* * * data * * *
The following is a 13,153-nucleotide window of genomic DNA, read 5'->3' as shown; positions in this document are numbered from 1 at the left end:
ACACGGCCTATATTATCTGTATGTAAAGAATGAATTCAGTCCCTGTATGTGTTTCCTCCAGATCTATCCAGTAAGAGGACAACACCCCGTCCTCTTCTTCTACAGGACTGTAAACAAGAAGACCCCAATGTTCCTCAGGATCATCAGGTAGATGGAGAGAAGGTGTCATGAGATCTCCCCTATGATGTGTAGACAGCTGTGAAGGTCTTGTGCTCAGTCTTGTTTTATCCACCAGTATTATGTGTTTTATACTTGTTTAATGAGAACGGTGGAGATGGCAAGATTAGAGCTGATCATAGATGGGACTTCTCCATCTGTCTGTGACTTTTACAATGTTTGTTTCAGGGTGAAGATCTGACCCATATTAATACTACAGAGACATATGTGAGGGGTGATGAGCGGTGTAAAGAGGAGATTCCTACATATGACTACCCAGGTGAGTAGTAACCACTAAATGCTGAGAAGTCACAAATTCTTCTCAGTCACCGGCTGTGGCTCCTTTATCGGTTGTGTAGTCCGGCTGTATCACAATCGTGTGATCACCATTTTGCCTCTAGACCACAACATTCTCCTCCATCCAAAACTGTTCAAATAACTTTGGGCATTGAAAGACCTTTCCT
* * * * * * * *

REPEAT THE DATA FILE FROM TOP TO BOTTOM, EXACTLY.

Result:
The following is a 13,153-nucleotide window of genomic DNA, read 5'->3' as shown; positions in this document are numbered from 1 at the left end:
ACACGGCCTATATTATCTGTATGTAAAGAATGAATTCAGTCCCTGTATGTGTTTCCTCCAGATCTATCCAGTAAGAGGACAACACCCCGTCCTCTTCTTCTACAGGACTGTAAACAAGAAGACCCCAATGTTCCTCAGGATCATCAGGTAGATGGAGAGAAGGTGTCATGAGATCTCCCCTATGATGTGTAGACAGCTGTGAAGGTCTTGTGCTCAGTCTTGTTTTATCCACCAGTATTATGTGTTTTATACTTGTTTAATGAGAACGGTGGAGATGGCAAGATTAGAGCTGATCATAGATGGGACTTCTCCATCTGTCTGTGACTTTTACAATGTTTGTTTCAGGGTGAAGATCTGACCCATATTAATACTACAGAGACATATGTGAGGGGTGATGAGCGGTGTAAAGAGGAGATTCCTACATATGACTACCCAGGTGAGTAGTAACCACTAAATGCTGAGAAGTCACAAATTCTTCTCAGTCACCGGCTGTGGCTCCTTTATCGGTTGTGTAGTCCGGCTGTATCACAATCGTGTGATCACCATTTTGCCTCTAGACCACAACATTCTCCTCCATCCAAAACTGTTCAAATAACTTTGGGCATTGAAAGACCTTTCCT